Imágenes de páginas

traordinary miracle we have not only from ancient Christian writers of credit, who lived at the very time when it happened, but from an heathen author of great veracity, Ammianus Marcellinus, who wrote the history of Roman affairs from Nerva to the death of Valens, in the year 378. Though he wrote in Latin, he was a Greek by birth. He had several honourable military commands under different emperors; was with Julian in his Persian expedition, in the year 363, and was a great admirer of that emperor, whom he makes his hero; yet acknowledges, that his attempt to rebuild the temple of Jerusalem was defeated in the manner I have mentioned. The fact is frequently appealed to by the Christians of those days, who affirm that it was in the mouths of all men, and was not denied even by the atheists themselves; and "if it seem yet incredible to any one, he may repair (say they) both to witnesses of it yet living, and to them who have heard it from their mouths; yea, they may view the foundations lying yet bare and naked t.' And of this, says Chrisostom, "all we Christians are witnesses; these things being done not long since in our own timet."

Such are the testimonies for this miracle, which are collected and stated with great force by the learned Bishop Warburton, in his work called Julian; and most of them are also admitted by Mr. Gibbon, who, in his recital of this miracle, acknowledges that it is attested by contemporary and respectable evidence; that Gregory Nazianzen, who published his account of it before the expiration of the same year, declares it was not disputed by the infidels of those days, and that his testimony is confirmed by the unexceptionable testimony of Ammianus Marcellinus §.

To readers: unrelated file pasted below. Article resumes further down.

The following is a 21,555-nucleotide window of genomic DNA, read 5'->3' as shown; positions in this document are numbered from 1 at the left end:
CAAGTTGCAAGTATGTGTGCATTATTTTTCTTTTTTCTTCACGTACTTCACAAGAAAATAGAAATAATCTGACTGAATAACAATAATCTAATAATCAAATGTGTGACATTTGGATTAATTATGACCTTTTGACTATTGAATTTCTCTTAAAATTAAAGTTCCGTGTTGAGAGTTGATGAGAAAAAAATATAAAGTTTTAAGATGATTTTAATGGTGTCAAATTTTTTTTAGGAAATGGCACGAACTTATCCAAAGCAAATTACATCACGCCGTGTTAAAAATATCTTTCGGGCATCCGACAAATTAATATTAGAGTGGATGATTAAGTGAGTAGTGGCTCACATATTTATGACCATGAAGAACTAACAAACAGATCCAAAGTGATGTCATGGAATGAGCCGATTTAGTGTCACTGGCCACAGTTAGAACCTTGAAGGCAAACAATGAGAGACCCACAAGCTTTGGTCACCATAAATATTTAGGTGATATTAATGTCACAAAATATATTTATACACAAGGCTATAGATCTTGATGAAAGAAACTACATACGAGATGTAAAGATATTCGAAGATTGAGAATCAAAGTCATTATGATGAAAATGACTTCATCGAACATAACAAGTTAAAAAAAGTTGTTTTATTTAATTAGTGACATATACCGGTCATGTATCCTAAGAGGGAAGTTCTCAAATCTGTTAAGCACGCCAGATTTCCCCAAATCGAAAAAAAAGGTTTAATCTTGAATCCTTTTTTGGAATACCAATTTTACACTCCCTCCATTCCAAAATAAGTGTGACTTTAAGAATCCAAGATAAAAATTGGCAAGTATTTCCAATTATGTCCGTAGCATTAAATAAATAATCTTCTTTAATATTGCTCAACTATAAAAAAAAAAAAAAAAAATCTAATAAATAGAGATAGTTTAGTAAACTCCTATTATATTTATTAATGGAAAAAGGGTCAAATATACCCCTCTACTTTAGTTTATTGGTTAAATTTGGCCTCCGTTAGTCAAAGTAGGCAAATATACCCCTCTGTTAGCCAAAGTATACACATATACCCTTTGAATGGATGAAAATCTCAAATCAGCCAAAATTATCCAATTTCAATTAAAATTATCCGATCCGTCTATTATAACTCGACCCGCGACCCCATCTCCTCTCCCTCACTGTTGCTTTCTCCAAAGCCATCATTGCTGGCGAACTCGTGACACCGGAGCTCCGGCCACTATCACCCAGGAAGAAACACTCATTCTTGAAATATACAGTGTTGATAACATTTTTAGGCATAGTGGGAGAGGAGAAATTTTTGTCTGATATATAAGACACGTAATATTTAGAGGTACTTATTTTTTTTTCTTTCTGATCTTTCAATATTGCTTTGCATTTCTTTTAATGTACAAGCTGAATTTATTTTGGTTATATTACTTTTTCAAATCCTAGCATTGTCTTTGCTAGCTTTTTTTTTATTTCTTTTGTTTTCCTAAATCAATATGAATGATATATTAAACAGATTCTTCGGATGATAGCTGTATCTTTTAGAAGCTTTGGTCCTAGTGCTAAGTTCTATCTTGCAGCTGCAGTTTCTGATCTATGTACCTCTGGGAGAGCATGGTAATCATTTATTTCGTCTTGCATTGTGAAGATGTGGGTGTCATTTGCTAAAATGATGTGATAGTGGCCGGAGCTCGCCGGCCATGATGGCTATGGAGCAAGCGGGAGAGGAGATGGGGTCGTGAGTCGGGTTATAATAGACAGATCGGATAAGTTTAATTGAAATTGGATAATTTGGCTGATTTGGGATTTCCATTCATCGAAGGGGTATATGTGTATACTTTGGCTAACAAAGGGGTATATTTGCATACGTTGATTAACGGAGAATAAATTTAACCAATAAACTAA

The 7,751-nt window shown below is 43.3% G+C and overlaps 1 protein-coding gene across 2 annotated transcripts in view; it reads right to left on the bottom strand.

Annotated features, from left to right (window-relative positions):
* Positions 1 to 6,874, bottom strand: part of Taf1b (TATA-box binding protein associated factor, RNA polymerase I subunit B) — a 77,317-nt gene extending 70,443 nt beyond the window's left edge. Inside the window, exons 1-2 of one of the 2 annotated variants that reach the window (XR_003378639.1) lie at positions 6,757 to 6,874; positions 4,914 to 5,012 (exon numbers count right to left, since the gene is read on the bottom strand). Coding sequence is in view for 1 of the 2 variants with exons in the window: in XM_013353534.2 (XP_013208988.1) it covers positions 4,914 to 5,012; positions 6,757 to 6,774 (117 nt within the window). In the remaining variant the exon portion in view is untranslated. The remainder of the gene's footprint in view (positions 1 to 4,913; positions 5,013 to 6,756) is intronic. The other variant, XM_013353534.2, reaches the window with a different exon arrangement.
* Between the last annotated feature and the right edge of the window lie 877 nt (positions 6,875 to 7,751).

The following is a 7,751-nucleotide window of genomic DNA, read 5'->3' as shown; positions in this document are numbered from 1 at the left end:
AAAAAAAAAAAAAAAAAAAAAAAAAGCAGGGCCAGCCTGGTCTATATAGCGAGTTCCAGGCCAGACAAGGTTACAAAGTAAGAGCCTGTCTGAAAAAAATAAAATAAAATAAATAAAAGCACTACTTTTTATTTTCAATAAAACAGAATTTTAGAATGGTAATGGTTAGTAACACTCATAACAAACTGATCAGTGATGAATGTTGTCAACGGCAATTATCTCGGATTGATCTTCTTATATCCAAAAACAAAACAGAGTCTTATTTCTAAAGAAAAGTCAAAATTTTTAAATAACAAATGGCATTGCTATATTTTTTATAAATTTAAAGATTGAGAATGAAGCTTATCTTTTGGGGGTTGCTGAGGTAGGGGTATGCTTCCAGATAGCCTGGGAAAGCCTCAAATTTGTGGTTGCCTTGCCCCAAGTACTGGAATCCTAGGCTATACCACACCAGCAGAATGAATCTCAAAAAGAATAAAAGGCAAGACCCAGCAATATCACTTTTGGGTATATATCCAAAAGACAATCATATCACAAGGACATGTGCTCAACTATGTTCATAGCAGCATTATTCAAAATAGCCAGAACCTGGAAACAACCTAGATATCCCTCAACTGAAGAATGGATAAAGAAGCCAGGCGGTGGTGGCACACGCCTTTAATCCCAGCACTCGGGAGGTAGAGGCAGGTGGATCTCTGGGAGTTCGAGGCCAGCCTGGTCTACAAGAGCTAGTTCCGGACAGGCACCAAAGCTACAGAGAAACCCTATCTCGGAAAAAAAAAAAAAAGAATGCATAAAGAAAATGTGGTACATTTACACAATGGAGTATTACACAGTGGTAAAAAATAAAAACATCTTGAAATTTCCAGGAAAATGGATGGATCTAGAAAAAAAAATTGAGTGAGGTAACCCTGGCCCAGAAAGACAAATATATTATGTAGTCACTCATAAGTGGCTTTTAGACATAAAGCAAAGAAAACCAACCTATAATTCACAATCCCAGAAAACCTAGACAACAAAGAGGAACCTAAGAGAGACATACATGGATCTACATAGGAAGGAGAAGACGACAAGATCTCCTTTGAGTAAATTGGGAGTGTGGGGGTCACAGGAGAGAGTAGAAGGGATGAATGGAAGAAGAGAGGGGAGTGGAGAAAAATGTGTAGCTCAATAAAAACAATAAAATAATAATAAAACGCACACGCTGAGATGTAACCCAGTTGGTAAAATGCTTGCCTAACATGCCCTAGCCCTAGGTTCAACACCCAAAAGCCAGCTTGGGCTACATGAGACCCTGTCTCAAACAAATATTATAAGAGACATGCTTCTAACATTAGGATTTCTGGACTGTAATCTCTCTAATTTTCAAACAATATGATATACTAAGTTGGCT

I now proceed to the explanation of the next chapter, the twenty-fifth of St. Matthew; which begins with presenting to us two parables, that of the ten virgins, and that of the servants of a great lord entrusted with different talents, of which they are called upon to render an account. As these parables contain nothing that requires a very particular explanation, I shall content myself with observing, that they are designed to carry on the subject with which the preceding chapter concludes; * Ammianus Marcellinus, lib. xxiii, cap. i, p. 350, ed. Valesii, + Sozomen. Hist. Eccles. lib. v, cap. xxii, p. 632, 633, B. ✰ Chrys. adv. Judæos, Orat. iii, p. 436.

§ History of the Roman Empire, vol. ii, p. 388.

namely, that of the last solemn day of retribution: and the object of both is to call our attention to that great event, and to warn us of the necessity of being always prepared for it. Thus, in the parable of the ten virgins, the five that were wise took oil in their vessels with their lamps, and when the bridegroom appeared they were ready to receive him, and went in with him to the marriage. But the five that were foolish took no oil with them ; and while they went to procure it, the bridegroom unexpectedly came, and the door was shut against them. The application is obvious, and is given by our Lord himself in these words, "watch ye, therefore, for ye know neither the day nor the hour when the Lord cometh."

In the same manner, in the parable of the talents, he that had received the five talents, and he that had received the two, did, during the absence of their Lord, so diligently cultivate and so considerably improve them, that when at length he came to reckon with them they returned him his own again with usury, and received both applause and reward; while that slothful and indolent servant, who had received only one talent, and instead of improving it went and hid it in the earth, when his lord came and required it at his hands, was severely reprimanded for his want of activity and exertion, and was cast out as an unprofitable servant into outer dark


This, like the former parable, was plainly meant to intimate to us, that we ought to be always prepared to meet our Lord, and to give him a good account of the use we have made of our time, and of the talents, whether many or few, that were entrusted to our care.